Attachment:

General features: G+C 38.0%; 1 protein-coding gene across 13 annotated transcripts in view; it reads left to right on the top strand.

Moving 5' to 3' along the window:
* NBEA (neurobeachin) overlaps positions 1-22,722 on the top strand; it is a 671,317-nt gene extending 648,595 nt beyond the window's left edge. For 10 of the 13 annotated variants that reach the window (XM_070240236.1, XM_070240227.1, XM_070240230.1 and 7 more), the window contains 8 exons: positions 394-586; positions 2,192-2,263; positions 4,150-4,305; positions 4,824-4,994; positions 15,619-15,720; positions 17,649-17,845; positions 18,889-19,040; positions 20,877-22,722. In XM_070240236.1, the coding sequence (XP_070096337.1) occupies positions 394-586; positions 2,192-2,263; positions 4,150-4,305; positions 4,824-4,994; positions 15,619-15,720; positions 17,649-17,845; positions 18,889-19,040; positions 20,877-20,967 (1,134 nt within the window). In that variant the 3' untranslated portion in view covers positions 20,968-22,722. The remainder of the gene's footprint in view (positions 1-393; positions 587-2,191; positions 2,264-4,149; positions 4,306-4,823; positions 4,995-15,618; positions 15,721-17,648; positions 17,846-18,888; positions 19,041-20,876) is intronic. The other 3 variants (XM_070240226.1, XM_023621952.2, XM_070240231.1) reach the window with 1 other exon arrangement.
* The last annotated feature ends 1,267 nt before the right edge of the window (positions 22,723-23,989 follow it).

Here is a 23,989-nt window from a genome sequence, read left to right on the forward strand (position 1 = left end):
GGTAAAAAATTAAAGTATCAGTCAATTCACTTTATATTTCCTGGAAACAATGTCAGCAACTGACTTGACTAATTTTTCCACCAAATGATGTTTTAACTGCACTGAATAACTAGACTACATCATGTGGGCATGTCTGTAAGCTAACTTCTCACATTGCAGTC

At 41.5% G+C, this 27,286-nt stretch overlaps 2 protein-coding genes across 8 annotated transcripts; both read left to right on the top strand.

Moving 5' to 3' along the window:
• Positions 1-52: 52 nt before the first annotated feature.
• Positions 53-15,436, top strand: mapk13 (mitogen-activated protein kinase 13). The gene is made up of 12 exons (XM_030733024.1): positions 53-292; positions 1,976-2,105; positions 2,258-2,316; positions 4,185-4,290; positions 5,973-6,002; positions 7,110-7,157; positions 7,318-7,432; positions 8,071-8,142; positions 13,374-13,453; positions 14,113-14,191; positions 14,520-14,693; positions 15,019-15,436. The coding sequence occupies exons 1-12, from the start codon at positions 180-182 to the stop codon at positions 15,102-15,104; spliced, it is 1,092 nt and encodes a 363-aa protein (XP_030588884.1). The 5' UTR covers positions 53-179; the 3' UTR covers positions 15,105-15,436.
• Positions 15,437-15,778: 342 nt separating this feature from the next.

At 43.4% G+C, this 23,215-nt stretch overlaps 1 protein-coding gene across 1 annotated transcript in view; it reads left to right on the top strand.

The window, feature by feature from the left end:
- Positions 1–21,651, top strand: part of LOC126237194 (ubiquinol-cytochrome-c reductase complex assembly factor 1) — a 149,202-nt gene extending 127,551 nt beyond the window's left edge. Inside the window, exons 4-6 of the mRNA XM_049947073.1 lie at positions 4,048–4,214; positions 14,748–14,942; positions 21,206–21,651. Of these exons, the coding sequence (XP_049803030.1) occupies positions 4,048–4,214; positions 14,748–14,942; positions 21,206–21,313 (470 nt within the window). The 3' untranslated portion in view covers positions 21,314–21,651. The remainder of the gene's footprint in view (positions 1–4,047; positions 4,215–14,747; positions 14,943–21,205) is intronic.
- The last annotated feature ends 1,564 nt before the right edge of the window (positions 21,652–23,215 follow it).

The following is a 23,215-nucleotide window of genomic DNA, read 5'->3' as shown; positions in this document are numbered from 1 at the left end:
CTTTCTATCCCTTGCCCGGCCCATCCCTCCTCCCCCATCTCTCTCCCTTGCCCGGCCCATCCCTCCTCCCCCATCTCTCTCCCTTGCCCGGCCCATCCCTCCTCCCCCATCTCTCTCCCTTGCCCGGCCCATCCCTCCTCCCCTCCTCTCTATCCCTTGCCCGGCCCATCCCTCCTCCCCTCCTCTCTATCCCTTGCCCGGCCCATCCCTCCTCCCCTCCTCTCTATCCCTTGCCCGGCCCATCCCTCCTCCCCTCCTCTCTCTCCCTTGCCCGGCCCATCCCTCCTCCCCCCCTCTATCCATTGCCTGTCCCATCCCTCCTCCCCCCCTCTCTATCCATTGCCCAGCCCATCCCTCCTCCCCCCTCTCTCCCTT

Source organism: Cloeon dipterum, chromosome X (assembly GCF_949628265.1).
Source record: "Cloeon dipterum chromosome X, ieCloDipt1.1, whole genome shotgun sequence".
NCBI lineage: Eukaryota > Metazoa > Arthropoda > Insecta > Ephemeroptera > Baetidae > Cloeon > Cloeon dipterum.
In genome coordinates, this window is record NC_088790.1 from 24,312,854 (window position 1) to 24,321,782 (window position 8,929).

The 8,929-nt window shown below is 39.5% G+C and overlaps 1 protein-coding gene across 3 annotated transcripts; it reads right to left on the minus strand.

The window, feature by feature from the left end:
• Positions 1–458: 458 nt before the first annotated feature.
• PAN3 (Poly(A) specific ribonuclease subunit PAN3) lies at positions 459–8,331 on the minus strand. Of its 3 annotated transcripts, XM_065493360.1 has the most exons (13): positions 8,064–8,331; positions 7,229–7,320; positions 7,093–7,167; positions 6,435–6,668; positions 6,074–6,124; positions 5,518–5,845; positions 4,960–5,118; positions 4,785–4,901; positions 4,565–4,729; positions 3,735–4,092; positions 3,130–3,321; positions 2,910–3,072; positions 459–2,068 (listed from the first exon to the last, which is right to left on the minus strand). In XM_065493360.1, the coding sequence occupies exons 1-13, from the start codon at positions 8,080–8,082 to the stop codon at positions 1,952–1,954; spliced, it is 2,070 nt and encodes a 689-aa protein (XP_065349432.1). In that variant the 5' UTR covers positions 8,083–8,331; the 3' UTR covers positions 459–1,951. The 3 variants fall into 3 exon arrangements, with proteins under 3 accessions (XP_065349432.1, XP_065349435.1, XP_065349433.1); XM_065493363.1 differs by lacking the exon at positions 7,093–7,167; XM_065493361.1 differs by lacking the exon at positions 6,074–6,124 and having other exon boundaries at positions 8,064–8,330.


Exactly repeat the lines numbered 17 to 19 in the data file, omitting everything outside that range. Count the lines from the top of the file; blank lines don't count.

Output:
CTTTCTATCCCTTGCCCGGCCCATCCCTCCTCCCCCATCTCTCTCCCTTGCCCGGCCCATCCCTCCTCCCCCATCTCTCTCCCTTGCCCGGCCCATCCCTCCTCCCCCATCTCTCTCCCTTGCCCGGCCCATCCCTCCTCCCCTCCTCTCTATCCCTTGCCCGGCCCATCCCTCCTCCCCTCCTCTCTATCCCTTGCCCGGCCCATCCCTCCTCCCCTCCTCTCTATCCCTTGCCCGGCCCATCCCTCCTCCCCTCCTCTCTCTCCCTTGCCCGGCCCATCCCTCCTCCCCCCCTCTATCCATTGCCTGTCCCATCCCTCCTCCCCCCCTCTCTATCCATTGCCCAGCCCATCCCTCCTCCCCCCTCTCTCCCTT

Source organism: Cloeon dipterum, chromosome X (assembly GCF_949628265.1).
Source record: "Cloeon dipterum chromosome X, ieCloDipt1.1, whole genome shotgun sequence".